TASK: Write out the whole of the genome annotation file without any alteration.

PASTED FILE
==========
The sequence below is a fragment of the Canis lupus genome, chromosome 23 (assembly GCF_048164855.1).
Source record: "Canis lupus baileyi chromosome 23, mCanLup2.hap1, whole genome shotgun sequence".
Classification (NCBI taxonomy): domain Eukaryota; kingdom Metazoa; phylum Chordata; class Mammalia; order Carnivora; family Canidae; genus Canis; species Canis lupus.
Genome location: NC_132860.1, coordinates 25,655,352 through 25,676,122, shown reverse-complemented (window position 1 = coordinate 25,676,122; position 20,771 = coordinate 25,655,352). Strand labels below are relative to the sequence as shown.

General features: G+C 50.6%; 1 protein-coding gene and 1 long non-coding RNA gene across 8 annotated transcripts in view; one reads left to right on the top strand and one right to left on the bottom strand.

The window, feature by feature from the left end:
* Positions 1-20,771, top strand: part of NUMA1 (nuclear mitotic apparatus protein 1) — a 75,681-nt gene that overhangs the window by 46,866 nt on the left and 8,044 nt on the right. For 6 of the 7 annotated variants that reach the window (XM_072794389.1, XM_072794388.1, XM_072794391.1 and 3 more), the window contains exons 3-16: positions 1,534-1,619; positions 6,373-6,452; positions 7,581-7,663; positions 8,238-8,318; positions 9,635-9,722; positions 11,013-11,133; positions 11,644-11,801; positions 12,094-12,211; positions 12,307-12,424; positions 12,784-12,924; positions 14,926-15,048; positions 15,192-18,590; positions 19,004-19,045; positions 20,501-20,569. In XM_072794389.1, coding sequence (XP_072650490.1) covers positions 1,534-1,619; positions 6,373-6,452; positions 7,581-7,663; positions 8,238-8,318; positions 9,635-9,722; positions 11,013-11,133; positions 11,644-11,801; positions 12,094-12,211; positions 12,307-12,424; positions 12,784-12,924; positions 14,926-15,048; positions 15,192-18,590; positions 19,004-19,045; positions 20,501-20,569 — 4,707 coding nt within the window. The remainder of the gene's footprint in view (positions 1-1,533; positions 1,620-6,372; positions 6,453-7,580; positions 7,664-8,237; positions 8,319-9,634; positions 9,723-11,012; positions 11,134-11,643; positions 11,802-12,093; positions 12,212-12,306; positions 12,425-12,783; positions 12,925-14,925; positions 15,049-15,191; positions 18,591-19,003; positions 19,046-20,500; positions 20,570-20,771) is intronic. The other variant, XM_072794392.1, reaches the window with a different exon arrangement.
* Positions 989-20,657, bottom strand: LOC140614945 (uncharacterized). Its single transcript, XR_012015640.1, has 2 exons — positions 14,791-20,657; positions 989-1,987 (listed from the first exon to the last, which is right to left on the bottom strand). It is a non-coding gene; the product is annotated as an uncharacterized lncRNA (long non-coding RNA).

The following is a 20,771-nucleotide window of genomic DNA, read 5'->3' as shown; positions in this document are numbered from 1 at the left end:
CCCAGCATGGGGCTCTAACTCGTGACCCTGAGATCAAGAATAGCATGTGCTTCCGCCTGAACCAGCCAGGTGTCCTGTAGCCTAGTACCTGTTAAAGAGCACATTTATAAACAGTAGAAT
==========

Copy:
The sequence below is a fragment of the Canis lupus genome, chromosome 23 (assembly GCF_048164855.1).
Source record: "Canis lupus baileyi chromosome 23, mCanLup2.hap1, whole genome shotgun sequence".
Classification (NCBI taxonomy): domain Eukaryota; kingdom Metazoa; phylum Chordata; class Mammalia; order Carnivora; family Canidae; genus Canis; species Canis lupus.
Genome location: NC_132860.1, coordinates 25,655,352 through 25,676,122, shown reverse-complemented (window position 1 = coordinate 25,676,122; position 20,771 = coordinate 25,655,352). Strand labels below are relative to the sequence as shown.

General features: G+C 50.6%; 1 protein-coding gene and 1 long non-coding RNA gene across 8 annotated transcripts in view; one reads left to right on the top strand and one right to left on the bottom strand.

The window, feature by feature from the left end:
* Positions 1-20,771, top strand: part of NUMA1 (nuclear mitotic apparatus protein 1) — a 75,681-nt gene that overhangs the window by 46,866 nt on the left and 8,044 nt on the right. For 6 of the 7 annotated variants that reach the window (XM_072794389.1, XM_072794388.1, XM_072794391.1 and 3 more), the window contains exons 3-16: positions 1,534-1,619; positions 6,373-6,452; positions 7,581-7,663; positions 8,238-8,318; positions 9,635-9,722; positions 11,013-11,133; positions 11,644-11,801; positions 12,094-12,211; positions 12,307-12,424; positions 12,784-12,924; positions 14,926-15,048; positions 15,192-18,590; positions 19,004-19,045; positions 20,501-20,569. In XM_072794389.1, coding sequence (XP_072650490.1) covers positions 1,534-1,619; positions 6,373-6,452; positions 7,581-7,663; positions 8,238-8,318; positions 9,635-9,722; positions 11,013-11,133; positions 11,644-11,801; positions 12,094-12,211; positions 12,307-12,424; positions 12,784-12,924; positions 14,926-15,048; positions 15,192-18,590; positions 19,004-19,045; positions 20,501-20,569 — 4,707 coding nt within the window. The remainder of the gene's footprint in view (positions 1-1,533; positions 1,620-6,372; positions 6,453-7,580; positions 7,664-8,237; positions 8,319-9,634; positions 9,723-11,012; positions 11,134-11,643; positions 11,802-12,093; positions 12,212-12,306; positions 12,425-12,783; positions 12,925-14,925; positions 15,049-15,191; positions 18,591-19,003; positions 19,046-20,500; positions 20,570-20,771) is intronic. The other variant, XM_072794392.1, reaches the window with a different exon arrangement.
* Positions 989-20,657, bottom strand: LOC140614945 (uncharacterized). Its single transcript, XR_012015640.1, has 2 exons — positions 14,791-20,657; positions 989-1,987 (listed from the first exon to the last, which is right to left on the bottom strand). It is a non-coding gene; the product is annotated as an uncharacterized lncRNA (long non-coding RNA).

The following is a 20,771-nucleotide window of genomic DNA, read 5'->3' as shown; positions in this document are numbered from 1 at the left end:
CCCAGCATGGGGCTCTAACTCGTGACCCTGAGATCAAGAATAGCATGTGCTTCCGCCTGAACCAGCCAGGTGTCCTGTAGCCTAGTACCTGTTAAAGAGCACATTTATAAACAGTAGAAT